Something new to the established fighting formula is the introduction of wagers. These caused some negative murmurings amongst the hardcore fighting game crowd when announced, but it should be known that if you don’t get on with them, they can easily be switched off. If you’re finding yourself on the rough side of a fight and have more juice in your special attack meter than your opponent, you can trigger a wager. This involves gambling a portion of your meter against your opponent. A nice cinematic of both characters launching themselves at each other occurs, and whoever gambled the most wins the outcome.
If the wager’s instigator wins, then the amount of meter they had is deducted from their opponent’s health bar, but if the defender bets more, they get that amount added back on to their health bar. It’s a nice idea that can ensure fights aren’t always so easy to predict, as a well timed, successful wager can be just the thing you need to turn the tables on your opponent and clinch the win.


While the story isn’t that long, it is entertaining. It’s the closest thing you’ll see to a Justice League movie for a while, it would seem, and it does a lot to realistically explain just why everyone is kicking seven shades of comic colors out of each other. You get three or four fights with a character before the game whisks you off to someone else’s perspective, and it mixes it up nicely with the good and bad guys (though the distinction isn’t quite as clear as you think). The transition from fights to cutscenes is nicely done, never breaking up the action and the story, although, somewhat surprisingly, the game looks better during gameplay than it does in the cutscenes. During scenes, characters look like they’ve been knocked up with a bit of plasticine found in an abandoned art studio. Rubber faces don’t convey emotions very well, and hit and miss voice acting prevents the story from being the epic it could have been. There’s also the addition of simple, quick time event-based minigames between certain fights. In anything else, these would be frowned upon, as they’re hardly revolutionary and sometimes go on far too long, but for the most part, they serve as nice little bouts of action to break up the constant one-on-one battles. Hundreds of these unique little distractions are also available for you to ace after you’re done with the main game, in the S.T.A.R Labs mode. With Angry Birds style three-star ratings, you’ll be kept busy long after the dust has settled on the battlefields.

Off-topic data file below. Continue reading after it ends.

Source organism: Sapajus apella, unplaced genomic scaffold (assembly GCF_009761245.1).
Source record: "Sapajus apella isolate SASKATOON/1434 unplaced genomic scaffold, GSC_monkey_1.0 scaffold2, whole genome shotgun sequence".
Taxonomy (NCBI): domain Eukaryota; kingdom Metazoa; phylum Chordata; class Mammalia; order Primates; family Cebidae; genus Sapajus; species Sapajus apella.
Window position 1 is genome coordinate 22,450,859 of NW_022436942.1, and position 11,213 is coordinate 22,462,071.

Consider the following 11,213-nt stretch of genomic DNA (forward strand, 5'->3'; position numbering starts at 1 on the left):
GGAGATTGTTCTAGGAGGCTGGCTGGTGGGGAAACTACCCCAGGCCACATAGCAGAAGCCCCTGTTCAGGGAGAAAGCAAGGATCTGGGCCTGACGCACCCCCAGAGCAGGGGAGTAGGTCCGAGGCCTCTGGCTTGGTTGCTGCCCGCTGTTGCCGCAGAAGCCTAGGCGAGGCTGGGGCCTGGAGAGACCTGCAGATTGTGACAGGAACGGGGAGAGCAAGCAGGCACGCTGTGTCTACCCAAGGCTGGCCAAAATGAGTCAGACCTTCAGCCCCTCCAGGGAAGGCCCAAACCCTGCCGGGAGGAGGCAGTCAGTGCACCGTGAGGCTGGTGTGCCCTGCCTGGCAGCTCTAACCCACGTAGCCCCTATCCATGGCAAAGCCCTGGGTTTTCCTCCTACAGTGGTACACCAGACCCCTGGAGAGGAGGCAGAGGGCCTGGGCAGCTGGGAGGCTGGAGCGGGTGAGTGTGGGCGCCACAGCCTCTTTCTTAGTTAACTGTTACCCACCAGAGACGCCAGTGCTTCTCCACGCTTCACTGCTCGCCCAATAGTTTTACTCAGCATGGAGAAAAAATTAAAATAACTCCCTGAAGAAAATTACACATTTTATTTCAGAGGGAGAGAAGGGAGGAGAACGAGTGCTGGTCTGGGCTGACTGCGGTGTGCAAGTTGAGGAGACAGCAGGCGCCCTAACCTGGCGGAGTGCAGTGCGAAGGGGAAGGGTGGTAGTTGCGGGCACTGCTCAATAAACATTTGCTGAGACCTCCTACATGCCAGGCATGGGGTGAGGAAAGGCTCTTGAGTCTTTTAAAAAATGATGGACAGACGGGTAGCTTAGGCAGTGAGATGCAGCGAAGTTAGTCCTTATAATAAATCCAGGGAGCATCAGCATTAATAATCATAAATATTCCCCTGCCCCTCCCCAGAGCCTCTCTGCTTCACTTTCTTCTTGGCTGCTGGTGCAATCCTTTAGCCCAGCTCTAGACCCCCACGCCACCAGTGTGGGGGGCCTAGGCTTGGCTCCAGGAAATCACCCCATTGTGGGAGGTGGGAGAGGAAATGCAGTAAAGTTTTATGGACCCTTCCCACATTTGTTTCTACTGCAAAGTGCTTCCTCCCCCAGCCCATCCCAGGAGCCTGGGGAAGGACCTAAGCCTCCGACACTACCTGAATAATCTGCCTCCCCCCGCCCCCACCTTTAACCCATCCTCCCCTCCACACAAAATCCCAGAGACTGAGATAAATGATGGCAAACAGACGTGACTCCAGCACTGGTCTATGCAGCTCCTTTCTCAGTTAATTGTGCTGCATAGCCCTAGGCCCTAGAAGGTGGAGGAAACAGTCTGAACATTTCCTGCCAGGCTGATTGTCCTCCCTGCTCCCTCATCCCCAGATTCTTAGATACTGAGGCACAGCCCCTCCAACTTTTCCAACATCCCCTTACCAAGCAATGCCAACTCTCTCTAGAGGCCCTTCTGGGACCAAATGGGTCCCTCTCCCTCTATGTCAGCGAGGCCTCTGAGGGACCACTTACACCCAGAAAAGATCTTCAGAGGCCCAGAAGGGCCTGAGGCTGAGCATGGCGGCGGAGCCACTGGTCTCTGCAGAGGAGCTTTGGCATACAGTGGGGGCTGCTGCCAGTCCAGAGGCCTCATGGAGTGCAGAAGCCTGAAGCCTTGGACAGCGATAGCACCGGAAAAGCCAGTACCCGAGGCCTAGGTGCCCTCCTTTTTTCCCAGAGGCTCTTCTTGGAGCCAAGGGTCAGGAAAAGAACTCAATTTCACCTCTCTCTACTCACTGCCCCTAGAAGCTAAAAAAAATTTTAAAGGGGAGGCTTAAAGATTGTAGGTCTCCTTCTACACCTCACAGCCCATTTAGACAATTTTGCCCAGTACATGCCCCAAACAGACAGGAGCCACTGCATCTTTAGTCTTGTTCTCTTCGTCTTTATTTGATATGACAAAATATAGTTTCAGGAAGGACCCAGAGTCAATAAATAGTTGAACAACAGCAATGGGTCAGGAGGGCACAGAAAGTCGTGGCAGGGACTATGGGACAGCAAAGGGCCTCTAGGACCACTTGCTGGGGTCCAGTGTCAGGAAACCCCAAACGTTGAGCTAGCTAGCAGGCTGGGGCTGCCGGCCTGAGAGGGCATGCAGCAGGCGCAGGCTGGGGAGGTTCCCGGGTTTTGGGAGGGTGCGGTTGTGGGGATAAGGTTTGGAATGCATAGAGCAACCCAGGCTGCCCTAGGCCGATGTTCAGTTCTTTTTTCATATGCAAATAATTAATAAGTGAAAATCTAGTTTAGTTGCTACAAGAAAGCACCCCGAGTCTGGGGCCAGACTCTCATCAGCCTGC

Injustice: Gods Among Us is a lot of fun. It’s obvious, but the amount of enjoyment you get from the game will have a lot to do with how much you enjoy its source material. If you’re only interested in fighting games, then while Injustice handles this well, you’ll probably find a more accomplished representation of the genre elsewhere. But if you have even a passing interest in the characters of the DC Universe, then Injustice may well rise higher than other fighters, with its smart uses of the DC license and the fact it gives you the opportunity to play as characters who would never get their own video game (I’m still petitioning for a Green Arrow/Dishonored mash up). Injustice is a great fighter with an excellent roster, and let’s face it: who doesn’t want to see the Dark Knight stick Supes with a couple of batarangs to that indestructible ass?


  • Entertaining story
  • More than competent fighting
  • Awesome roster of characters


  • Plastic looking characters
  • Dodgy voice acting
  • Slightly short story mode


  • These guys’ faces. I mean, seriously. Just plastic.





Injustice: Gods Among Us is out now on Xbox 360, PS3 (reviewed) and Wii U.

Review copy kindly provided by Premier PR.